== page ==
Nearly a third of hospitalized Covid-19 patients experienced some type of altered mental function — ranging from confusion to delirium to unresponsiveness — in the largest study to date of neurological symptoms among coronavirus patients in an American hospital system.
And patients with altered mental function had significantly worse medical outcomes, according to the study, published on [October 5] in Annals of Clinical and Translational Neurology. The study looked at the records of the first 509 coronavirus patients hospitalized, from March 5 to April 6, at 10 hospitals in the Northwestern Medicine health system in the Chicago area.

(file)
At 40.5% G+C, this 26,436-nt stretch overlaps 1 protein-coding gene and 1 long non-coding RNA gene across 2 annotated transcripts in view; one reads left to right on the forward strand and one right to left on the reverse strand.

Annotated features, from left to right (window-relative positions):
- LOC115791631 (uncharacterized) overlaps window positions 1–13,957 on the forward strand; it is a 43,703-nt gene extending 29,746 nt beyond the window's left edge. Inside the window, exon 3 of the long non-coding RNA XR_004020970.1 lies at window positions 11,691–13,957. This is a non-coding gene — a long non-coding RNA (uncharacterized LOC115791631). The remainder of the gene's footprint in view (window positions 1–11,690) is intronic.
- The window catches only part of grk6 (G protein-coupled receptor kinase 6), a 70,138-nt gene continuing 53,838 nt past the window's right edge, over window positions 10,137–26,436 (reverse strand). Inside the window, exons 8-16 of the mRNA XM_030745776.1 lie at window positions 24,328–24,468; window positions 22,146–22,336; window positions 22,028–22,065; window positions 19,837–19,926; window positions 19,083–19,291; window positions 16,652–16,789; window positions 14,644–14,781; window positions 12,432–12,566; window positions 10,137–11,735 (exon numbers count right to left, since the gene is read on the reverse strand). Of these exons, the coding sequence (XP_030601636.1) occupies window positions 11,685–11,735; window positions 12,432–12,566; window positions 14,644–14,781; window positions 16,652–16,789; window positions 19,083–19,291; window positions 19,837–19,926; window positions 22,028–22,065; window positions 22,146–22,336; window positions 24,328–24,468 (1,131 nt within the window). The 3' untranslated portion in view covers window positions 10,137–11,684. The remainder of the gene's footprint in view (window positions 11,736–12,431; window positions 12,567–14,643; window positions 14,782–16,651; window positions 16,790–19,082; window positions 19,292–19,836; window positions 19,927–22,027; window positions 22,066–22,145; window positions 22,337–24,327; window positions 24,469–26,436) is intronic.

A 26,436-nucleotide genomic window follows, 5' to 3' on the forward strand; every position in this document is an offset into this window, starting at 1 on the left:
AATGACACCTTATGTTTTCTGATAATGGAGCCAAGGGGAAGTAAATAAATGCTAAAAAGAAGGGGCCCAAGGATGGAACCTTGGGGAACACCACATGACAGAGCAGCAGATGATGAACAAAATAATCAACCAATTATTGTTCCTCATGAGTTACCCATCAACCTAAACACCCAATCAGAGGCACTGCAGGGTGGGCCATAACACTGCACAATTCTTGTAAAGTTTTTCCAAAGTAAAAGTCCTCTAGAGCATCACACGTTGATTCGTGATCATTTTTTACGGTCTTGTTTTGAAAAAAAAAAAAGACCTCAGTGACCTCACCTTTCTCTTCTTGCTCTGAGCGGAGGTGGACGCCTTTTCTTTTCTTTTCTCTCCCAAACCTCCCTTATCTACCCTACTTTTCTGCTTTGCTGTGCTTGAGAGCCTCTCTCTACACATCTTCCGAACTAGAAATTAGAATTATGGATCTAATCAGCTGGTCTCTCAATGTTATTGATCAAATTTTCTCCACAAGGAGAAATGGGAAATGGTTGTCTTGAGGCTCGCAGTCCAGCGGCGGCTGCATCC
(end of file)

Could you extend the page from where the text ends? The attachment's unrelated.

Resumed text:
These patients stayed three times as long in the hospital as patients without altered mental function.
After they were discharged, only 32 percent of the patients with altered mental function were able to handle routine daily activities like cooking and paying bills, said Dr. Igor Koralnik, the senior author of the study.
Patients with altered mental function — the medical term is encephalopathy — were also nearly seven times as likely to die as those who did not have that type of problem.
The researchers did not identify a cause for the encephalopathy, which can occur with other diseases, especially in older patients, and can be triggered by several different factors including inflammation and effects on blood circulation, said Dr. Koralnik.